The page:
Tangible moments / by Christina Rosalie

We are wrapped in summer now; heat pressing in at 9 a.m., the mountains obscured by a soft haze, and the woods verdant with foliage. Along the mown paths that we’ve cut through the meadows, black-eyed-Susans and daises flutter like prayer flags. Tiny wild strawberries hide under delicate serrated trios of leaves, and we squat to gather them at the edges of the path, the juice staining our fingers red. We watch the clouds gathering on horizon listlessly from the shade, wearing hardly anything at all, waiting for it to pour. Then we stand our faces upturned, fat raindrops speckling our cheeks.

Bean seeks out the hose, splashing cold water across my knees as I lounge in a lawn chair reading a novel. Heat stupored and languorous, I am trying to adjust to the pace of summer, recalling what life is like without urgency.

We make frosty smoothies from fresh peaches and frozen raspberries, eating them with long handled spoons from tall glasses in the shade. Mostly, we loll, Bean running naked in bright yellow Crocs and a sunhat; me in a chocolate colored bikini, wondering what sun will do the silver rivulets of stretch marks that have shimmered on my belly since his birth.

I catch myself staring. He’s so lithe and muscled, with the perfect little gibbous of a frog belly floating out in front of him. He moves with the ease of a yogi, squatting to inspect an iridescent June bug, spontaneously somersaulting down the easy slope of lawn, or racing pell-mell, with arms akimbo towards the garden where dirt and worms keep him occupied for over an hour. When he lies back on the grass, eyelids closed, I know he’s feeling the earth spin. His skin is still translucent, and I can see his veins running in intricate patterns across his ribs.

He’s my kid, and sometimes still I’m struck with disbelief. It was strange to be away for a week and then back—to watch how the warp and weft of my life separate and then entwined again. Strange to feel the familiarity of just myself: moments long on thought, late nights sipping wine and eating oysters, my pulse quickening to the tempo of the tenor sax. And then to feel the sticky sweet headlong passion of two-year old ardor, my heart thudding like a jungle drum.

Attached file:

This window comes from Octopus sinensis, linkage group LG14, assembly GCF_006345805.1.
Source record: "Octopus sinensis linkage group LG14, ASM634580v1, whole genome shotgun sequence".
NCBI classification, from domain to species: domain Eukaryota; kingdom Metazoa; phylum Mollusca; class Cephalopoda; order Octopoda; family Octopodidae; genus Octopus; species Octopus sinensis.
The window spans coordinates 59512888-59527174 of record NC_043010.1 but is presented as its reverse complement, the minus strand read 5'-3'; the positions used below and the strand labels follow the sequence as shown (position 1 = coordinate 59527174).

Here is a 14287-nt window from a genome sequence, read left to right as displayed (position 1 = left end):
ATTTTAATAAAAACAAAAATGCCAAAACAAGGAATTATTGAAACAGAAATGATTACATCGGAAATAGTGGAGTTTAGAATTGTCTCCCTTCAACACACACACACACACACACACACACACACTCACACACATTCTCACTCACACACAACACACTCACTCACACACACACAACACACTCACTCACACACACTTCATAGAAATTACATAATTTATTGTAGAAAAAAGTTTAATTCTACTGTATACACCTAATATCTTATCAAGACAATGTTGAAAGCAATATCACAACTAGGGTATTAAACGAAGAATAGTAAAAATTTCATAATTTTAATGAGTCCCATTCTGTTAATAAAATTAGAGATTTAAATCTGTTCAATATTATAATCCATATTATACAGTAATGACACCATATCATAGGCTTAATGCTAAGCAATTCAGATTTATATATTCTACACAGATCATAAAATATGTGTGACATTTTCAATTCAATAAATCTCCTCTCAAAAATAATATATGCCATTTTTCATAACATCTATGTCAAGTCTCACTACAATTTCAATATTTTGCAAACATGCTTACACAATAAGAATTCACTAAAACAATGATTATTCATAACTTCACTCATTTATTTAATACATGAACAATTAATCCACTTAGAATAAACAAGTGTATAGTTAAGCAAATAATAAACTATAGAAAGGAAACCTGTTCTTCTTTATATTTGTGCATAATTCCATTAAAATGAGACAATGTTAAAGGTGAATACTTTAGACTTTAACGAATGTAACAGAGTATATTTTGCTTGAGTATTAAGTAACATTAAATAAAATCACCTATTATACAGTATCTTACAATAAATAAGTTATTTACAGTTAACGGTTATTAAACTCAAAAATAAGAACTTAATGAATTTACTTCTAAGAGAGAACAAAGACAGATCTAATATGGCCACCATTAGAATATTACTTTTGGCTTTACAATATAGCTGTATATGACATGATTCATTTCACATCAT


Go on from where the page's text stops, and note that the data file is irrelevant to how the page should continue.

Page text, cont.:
Lately DH and I have been stopping each other in the midst of things to point out moments we could never have expected when we first found out we'd be parents. Like last night, the three of us in the back yard after dinner, the long rays of the evening sun falling just-so to make everything tinted with gold, DH playing guitar and Bean twirling around him in lopsided arcs. Or when all three of us were sitting on the grass, each one with a gawky chick in our lap, our uncontested favorite named “Mrs. T” for the way her orange feathers make a mohawk at the nape of her neck. Or lying naked on the bed our bodies slick in the evening heat, the fan oscillating and the moment ripe with longing, and then Bean clambering up to toss pillows on our heads, declaring, “I’m making a fort!”

It can’t really be reconciled, the way these moments merge together to make my life. Sometimes I think what would have been, might have, had June not brought the two blue lines in 2004. I wonder if I would have arrived at this point, with my writing, with my love, with all the corrosive stress that has worn thin the membrane of my heart, or if I would have veered off: painted big canvasses perhaps, or gotten a PhD in marriage and family therapy, as I once thought I wanted to do.

Listening to the stories of the people I spent a week writing with, I realized how absolutely not alone I am in the experience of my life. The odds tumble against everyone, and then turn. Life has a way of bringing us what we need, though not always when we imagine we need it. I was struck by how everyone held longing close to their hearts; how each had made major life decisions that painted the canvass of their life with bold strokes, yet every picture was as flawed as the next. No situation has it all—life with kids, or without them; partnered or flying solo; degree program or grass roots experience. Each of us had trepidation that first day; each harbored the same isolated terror before reading his or her work aloud in front of an audience (which we confided to each other later over Malbec and warm buttered bred.) Life simply is.

So here I am, somebody’s mother. Thigh deep in the decadence of summer: strawberries by the pint full; vanilla ice cream staining our lips with milky mustaches at midday. I took Bean to the lake for his first swim of the season yesterday, and like a little waterbug, he plunged right in, head high, legs churning out a steady stream of bubbles. At night I dream of four leaf clovers, which I then find when I wake up, and stories keep raining down now, like marbles spilling from a jar.